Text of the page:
by Lori N. Kem
Back then, it was the thing to do -- you date for awhile, get comfortable, sleep together, and pretty soon you're walking down the aisle. Doesn't matter that you aren't sure what you want to do when you grow up, i.e.., even though you're twenty something and still at loose ends. You get through high school, a three-year stint in Uncle Sam's peace-time party (and make it all the way to corporal, uh-hem); try your hand at criminal justice (and poetry to impress) at City College and do well enough to get the hunk a sheep skin. Now it's time to put up or shut up. So you marry the girl and enroll in the academy and study your ass off and come home one day after eight months of "wedded bliss" to find the one who promised to "keep herself only unto you" in the shower with some red-headed guy, soapin'up each other's bones.
So, you take your hurt and bury it like a man, and vow you'll get back at her, the bitch, and you cat around yourself until the two of you realize how stupid the game is and split for good, after a year -- getting your marriage dissolved the day you get your city-issued revolver is an interesting paradox -- but you move on.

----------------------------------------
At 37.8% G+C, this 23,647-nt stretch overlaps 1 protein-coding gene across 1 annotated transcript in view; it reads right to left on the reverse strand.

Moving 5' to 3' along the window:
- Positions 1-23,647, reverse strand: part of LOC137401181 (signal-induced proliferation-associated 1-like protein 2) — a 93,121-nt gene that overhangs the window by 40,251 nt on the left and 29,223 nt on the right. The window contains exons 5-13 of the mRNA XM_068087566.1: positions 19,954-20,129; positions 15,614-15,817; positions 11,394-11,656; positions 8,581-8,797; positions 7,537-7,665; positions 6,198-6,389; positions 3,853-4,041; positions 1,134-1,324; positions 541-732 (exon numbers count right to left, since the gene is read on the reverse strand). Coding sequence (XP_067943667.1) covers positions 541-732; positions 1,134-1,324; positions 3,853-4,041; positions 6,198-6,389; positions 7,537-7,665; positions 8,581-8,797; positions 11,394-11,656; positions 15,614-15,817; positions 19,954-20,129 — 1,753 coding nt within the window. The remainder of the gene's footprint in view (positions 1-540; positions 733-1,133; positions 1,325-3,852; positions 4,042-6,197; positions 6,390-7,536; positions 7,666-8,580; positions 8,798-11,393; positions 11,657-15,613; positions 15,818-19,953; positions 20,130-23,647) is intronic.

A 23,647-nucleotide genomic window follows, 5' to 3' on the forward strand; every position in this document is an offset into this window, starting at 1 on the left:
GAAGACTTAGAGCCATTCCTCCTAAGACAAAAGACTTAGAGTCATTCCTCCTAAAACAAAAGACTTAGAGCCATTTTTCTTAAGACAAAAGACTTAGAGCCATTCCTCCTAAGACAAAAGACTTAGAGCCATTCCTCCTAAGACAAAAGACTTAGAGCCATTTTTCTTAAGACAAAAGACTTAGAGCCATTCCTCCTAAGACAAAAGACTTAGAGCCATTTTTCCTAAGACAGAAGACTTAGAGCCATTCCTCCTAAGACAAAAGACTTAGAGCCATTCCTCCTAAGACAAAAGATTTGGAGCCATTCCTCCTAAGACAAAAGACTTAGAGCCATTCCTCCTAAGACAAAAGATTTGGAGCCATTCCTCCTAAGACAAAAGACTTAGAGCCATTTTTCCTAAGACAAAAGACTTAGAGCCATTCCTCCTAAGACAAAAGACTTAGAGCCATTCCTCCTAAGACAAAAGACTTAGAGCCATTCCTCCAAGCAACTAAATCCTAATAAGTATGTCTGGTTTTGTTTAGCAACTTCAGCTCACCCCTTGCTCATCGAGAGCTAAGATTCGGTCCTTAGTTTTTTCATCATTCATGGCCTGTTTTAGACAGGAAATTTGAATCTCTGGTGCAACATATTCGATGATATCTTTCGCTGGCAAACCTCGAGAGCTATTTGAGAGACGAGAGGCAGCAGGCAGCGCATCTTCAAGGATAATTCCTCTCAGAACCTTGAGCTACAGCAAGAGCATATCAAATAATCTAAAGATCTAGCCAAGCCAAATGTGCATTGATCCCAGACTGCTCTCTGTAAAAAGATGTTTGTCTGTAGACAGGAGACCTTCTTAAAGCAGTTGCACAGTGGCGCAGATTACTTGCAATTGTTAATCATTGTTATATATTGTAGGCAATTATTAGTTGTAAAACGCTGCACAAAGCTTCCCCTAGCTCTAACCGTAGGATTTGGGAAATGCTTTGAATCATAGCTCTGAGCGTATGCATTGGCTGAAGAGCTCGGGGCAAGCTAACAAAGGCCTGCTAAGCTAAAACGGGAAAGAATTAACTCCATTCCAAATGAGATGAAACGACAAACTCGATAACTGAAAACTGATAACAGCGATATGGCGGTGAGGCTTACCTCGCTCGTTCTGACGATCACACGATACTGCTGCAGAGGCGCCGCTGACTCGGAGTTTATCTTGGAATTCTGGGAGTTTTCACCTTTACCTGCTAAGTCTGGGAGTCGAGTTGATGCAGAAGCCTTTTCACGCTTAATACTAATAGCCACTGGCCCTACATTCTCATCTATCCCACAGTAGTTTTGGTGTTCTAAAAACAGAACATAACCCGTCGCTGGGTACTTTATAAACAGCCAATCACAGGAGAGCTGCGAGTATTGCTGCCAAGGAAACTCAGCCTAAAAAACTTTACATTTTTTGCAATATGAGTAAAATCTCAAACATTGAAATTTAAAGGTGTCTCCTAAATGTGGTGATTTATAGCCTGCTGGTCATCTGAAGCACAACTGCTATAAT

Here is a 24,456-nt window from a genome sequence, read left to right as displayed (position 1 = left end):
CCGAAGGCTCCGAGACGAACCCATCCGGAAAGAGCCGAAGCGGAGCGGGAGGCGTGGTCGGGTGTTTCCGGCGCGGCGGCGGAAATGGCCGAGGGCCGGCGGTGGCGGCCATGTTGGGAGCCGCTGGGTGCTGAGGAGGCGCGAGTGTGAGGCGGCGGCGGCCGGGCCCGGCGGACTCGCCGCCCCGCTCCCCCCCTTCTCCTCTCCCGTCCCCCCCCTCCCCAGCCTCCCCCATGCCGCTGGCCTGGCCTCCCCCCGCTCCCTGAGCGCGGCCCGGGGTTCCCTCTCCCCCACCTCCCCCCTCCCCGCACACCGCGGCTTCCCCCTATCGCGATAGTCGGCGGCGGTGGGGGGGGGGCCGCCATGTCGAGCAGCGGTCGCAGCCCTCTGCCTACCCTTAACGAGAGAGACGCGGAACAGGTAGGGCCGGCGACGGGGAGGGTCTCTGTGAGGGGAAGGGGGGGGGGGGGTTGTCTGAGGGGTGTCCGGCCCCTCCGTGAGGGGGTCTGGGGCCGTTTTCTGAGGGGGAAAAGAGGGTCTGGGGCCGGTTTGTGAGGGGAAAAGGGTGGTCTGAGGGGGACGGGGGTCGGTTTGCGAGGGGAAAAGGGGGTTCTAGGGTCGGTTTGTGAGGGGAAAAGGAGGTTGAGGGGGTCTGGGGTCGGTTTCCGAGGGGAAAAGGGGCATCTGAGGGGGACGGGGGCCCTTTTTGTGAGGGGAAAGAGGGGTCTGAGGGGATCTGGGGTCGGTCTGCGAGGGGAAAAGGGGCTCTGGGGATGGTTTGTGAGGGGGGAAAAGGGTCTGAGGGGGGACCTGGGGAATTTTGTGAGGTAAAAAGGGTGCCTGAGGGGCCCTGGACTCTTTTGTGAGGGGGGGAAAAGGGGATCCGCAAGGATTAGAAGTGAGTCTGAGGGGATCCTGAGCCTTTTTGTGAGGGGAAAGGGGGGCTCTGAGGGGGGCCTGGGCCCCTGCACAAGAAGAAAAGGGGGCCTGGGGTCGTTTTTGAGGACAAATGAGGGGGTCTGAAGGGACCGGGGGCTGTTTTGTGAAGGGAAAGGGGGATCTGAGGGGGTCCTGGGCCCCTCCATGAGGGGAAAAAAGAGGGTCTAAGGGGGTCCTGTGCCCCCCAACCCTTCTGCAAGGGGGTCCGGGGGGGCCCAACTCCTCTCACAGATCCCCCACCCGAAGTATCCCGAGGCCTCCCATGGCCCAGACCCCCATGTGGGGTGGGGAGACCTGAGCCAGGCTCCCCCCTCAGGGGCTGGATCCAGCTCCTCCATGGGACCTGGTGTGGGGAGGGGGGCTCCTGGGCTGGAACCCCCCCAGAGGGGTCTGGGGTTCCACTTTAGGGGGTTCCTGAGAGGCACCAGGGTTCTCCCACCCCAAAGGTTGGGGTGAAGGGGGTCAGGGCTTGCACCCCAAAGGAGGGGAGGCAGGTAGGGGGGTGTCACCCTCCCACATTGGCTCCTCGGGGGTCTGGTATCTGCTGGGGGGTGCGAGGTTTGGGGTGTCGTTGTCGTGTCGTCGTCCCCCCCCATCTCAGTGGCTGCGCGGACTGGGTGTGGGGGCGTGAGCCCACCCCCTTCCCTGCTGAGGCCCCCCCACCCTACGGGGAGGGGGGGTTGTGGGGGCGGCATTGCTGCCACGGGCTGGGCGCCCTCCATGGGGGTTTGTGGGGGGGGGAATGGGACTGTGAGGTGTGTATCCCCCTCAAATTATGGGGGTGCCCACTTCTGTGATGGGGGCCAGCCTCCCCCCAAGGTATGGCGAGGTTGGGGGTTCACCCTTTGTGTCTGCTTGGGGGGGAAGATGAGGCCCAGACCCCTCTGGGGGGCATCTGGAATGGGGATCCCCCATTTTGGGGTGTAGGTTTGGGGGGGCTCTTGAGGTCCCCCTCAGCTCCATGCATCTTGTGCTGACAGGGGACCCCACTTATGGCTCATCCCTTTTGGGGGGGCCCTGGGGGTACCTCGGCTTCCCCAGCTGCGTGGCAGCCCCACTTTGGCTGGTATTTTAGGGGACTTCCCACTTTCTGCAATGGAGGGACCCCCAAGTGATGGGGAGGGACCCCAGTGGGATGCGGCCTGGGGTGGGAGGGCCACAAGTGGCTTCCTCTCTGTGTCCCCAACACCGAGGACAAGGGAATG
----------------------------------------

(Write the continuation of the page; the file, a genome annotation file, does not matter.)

Being a beat cop in the late sixties and early seventies is entertaining enough -- you see things you never thought you'd see from people you never thought would behave as they are and you slog through each day knowing that you've done the right thing because you feel real good about yourself and life for the first time in about a hundred years. You date a lot of women, nice women from nice homes, down-n-dirty women from one movement or the other who peak more than just your curiosity, and finally fall honest-to-God in love with one of the nice ones from Astoria, named Gloria, and you make up a little song for her and she's charmed and says she loves you, too. You can't get married in the church on account of your divorce, but she's okay with that, and she just knows that you'll be captain by the time you're forty because you're already studying for Detective -- never mind that being behind a desk all day would drive you nuts -- you bask in the pride she seems to have in being with you and you waltz her down the aisle hoping this time everything's okay.